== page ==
It is said that the architect of the Marina Bay Sands Hotel Complex, Moshie Safdie, was inspired by a deck of cards when designing it.   We all know what  happened in the Western world when the financial bubble burst, when the house of cards came tumbling down.  To the tourist like myself, Singapore appears to be a stable, thriving society- even if it does have the largest casino in the world on its territory.   Perhaps it's just sour grapes if anyone should dare to criticise any aspect of this glitzy society, especially if anyone should mention the widening gap between rich and poor.  Due to public criticism of this widening gap, the Prime Minister of Singapore,  Lee Hsien Loong, took a 36% pay cut in his salary in 2010, but he still earns 4 times the salary of the President of the USA.

A memorable evening

Tuesday 24 July

Reg has cut his arm slightly on the wooden raised edge of the bunk bed in our hostel in Singapore.  He can't sit up without his head hitting the ceiling.  The room is tiny, windowless, and we feel miserable.  We can't stay here.  Reg searches for a last minute booking and finds a hotel near Orchard Road; it's a bit pricey, but not extortionate, and hey, we've only got 3 nights left of our whole trip.  We want to finish on a high, not a low.  He books it.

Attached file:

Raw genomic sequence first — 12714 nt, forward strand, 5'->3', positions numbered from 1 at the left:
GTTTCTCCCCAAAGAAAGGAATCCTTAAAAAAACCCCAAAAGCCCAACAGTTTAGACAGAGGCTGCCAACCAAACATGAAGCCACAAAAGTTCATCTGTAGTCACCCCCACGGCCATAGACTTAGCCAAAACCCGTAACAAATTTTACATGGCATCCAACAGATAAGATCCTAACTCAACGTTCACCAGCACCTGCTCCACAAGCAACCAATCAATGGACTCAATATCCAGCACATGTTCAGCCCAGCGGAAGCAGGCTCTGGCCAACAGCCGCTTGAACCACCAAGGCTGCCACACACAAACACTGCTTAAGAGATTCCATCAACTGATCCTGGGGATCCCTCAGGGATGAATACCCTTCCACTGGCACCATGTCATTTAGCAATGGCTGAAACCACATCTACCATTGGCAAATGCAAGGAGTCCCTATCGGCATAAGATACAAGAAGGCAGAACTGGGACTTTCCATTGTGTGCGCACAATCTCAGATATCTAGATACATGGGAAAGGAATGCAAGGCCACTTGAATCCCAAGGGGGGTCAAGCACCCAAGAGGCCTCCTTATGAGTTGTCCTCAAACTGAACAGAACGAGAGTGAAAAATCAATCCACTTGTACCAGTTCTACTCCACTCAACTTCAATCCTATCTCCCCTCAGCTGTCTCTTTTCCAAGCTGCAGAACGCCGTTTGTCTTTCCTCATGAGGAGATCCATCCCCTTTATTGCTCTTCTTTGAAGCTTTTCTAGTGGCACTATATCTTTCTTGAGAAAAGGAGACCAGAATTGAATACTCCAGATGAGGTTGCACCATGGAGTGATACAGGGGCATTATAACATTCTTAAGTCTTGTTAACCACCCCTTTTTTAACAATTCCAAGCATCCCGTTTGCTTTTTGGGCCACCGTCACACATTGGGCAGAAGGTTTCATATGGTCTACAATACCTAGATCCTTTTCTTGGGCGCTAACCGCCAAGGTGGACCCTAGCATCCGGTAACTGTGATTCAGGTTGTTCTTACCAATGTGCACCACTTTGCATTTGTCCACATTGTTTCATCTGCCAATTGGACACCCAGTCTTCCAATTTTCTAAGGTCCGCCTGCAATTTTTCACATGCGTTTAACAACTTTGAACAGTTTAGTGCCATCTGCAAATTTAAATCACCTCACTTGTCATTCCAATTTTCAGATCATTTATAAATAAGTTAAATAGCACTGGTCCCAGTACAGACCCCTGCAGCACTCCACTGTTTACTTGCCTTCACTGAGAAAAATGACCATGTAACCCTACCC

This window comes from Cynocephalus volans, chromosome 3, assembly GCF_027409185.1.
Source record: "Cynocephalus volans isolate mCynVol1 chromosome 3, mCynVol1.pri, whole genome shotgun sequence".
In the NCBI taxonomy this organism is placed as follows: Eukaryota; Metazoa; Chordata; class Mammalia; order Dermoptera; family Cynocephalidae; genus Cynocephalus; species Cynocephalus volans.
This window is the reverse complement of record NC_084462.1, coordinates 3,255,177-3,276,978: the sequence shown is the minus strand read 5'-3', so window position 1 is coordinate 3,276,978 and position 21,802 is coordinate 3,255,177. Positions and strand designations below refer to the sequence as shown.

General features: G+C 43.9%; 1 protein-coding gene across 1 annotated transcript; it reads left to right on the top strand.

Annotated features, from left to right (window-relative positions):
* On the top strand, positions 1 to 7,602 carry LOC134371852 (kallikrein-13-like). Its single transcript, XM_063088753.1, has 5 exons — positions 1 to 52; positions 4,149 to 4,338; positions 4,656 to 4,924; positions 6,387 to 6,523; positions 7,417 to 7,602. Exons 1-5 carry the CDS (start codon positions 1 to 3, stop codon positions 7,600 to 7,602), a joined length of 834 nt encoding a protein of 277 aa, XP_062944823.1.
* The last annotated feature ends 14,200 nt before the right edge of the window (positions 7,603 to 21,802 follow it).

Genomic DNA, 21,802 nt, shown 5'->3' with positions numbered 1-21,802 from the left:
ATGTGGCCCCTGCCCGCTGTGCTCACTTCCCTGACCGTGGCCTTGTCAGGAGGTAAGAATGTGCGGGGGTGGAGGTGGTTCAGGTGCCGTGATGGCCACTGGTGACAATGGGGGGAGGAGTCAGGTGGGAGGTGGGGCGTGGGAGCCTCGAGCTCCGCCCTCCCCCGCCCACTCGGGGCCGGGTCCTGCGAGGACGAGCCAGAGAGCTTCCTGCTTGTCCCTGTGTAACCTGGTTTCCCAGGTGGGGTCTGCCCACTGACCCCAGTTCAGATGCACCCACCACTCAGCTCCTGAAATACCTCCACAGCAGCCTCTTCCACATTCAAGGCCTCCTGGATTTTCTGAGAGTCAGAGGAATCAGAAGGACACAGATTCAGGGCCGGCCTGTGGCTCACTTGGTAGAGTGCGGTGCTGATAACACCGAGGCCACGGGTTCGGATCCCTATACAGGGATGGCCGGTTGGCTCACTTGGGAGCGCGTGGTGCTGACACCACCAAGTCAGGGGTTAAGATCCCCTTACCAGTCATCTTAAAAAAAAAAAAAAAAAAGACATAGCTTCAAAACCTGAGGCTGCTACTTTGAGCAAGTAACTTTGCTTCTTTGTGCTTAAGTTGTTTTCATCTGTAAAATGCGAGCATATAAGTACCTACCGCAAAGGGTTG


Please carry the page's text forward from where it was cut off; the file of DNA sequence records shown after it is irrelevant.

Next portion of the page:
I tell the young woman the hostel reception that we're checking out after breakfast; she looks shocked.

"We booked a twin room," I say.  "Your information didn't say it would be bunk beds.  My husband cant sit up in bed without touching the ceiling and has cut his arm on the wooden safety edge of the bunk."